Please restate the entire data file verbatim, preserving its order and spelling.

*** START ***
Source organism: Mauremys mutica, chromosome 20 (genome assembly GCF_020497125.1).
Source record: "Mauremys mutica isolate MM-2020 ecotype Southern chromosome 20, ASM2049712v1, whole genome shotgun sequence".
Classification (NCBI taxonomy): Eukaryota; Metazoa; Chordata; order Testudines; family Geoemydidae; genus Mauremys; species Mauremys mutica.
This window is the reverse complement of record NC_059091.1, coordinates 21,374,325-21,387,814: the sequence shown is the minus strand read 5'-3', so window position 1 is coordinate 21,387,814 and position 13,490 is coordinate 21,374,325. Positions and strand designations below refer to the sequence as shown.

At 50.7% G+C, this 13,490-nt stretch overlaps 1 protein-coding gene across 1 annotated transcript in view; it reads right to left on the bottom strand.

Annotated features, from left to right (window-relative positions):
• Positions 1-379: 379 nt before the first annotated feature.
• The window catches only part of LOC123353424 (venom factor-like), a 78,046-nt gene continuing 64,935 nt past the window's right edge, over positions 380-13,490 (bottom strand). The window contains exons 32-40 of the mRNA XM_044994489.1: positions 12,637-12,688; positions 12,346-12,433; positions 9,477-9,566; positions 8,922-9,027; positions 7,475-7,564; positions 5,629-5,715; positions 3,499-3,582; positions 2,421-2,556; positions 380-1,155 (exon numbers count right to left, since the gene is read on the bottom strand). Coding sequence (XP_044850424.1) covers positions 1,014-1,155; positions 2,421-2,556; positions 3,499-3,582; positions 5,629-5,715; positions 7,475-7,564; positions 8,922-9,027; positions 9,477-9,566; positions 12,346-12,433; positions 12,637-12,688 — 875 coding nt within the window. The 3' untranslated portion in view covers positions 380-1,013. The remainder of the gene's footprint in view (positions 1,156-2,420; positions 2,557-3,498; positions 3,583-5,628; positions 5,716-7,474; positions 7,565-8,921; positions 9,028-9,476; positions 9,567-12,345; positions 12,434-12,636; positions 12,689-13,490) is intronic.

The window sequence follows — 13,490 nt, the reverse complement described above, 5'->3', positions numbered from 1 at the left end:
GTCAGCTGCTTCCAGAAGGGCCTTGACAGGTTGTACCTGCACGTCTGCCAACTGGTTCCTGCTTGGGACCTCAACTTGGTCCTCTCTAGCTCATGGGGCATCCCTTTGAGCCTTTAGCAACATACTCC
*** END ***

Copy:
Source organism: Mauremys mutica, chromosome 20 (genome assembly GCF_020497125.1).
Source record: "Mauremys mutica isolate MM-2020 ecotype Southern chromosome 20, ASM2049712v1, whole genome shotgun sequence".
Classification (NCBI taxonomy): Eukaryota; Metazoa; Chordata; order Testudines; family Geoemydidae; genus Mauremys; species Mauremys mutica.
This window is the reverse complement of record NC_059091.1, coordinates 21,374,325-21,387,814: the sequence shown is the minus strand read 5'-3', so window position 1 is coordinate 21,387,814 and position 13,490 is coordinate 21,374,325. Positions and strand designations below refer to the sequence as shown.

At 50.7% G+C, this 13,490-nt stretch overlaps 1 protein-coding gene across 1 annotated transcript in view; it reads right to left on the bottom strand.

Annotated features, from left to right (window-relative positions):
• Positions 1-379: 379 nt before the first annotated feature.
• The window catches only part of LOC123353424 (venom factor-like), a 78,046-nt gene continuing 64,935 nt past the window's right edge, over positions 380-13,490 (bottom strand). The window contains exons 32-40 of the mRNA XM_044994489.1: positions 12,637-12,688; positions 12,346-12,433; positions 9,477-9,566; positions 8,922-9,027; positions 7,475-7,564; positions 5,629-5,715; positions 3,499-3,582; positions 2,421-2,556; positions 380-1,155 (exon numbers count right to left, since the gene is read on the bottom strand). Coding sequence (XP_044850424.1) covers positions 1,014-1,155; positions 2,421-2,556; positions 3,499-3,582; positions 5,629-5,715; positions 7,475-7,564; positions 8,922-9,027; positions 9,477-9,566; positions 12,346-12,433; positions 12,637-12,688 — 875 coding nt within the window. The 3' untranslated portion in view covers positions 380-1,013. The remainder of the gene's footprint in view (positions 1,156-2,420; positions 2,557-3,498; positions 3,583-5,628; positions 5,716-7,474; positions 7,565-8,921; positions 9,028-9,476; positions 9,567-12,345; positions 12,434-12,636; positions 12,689-13,490) is intronic.

The window sequence follows — 13,490 nt, the reverse complement described above, 5'->3', positions numbered from 1 at the left end:
GTCAGCTGCTTCCAGAAGGGCCTTGACAGGTTGTACCTGCACGTCTGCCAACTGGTTCCTGCTTGGGACCTCAACTTGGTCCTCTCTAGCTCATGGGGCATCCCTTTGAGCCTTTAGCAACATACTCC